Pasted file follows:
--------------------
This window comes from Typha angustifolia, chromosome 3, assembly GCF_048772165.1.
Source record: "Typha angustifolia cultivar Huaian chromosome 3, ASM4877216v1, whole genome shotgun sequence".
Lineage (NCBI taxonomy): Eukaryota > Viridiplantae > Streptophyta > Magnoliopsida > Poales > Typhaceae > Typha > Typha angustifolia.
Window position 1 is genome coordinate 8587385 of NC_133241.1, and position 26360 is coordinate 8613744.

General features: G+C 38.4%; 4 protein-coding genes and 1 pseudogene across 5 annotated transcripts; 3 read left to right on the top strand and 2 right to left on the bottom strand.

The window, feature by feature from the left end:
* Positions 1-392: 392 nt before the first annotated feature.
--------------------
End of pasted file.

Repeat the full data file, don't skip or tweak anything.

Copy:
This window comes from Typha angustifolia, chromosome 3, assembly GCF_048772165.1.
Source record: "Typha angustifolia cultivar Huaian chromosome 3, ASM4877216v1, whole genome shotgun sequence".
Lineage (NCBI taxonomy): Eukaryota > Viridiplantae > Streptophyta > Magnoliopsida > Poales > Typhaceae > Typha > Typha angustifolia.
Window position 1 is genome coordinate 8587385 of NC_133241.1, and position 26360 is coordinate 8613744.

General features: G+C 38.4%; 4 protein-coding genes and 1 pseudogene across 5 annotated transcripts; 3 read left to right on the top strand and 2 right to left on the bottom strand.

The window, feature by feature from the left end:
* Positions 1-392: 392 nt before the first annotated feature.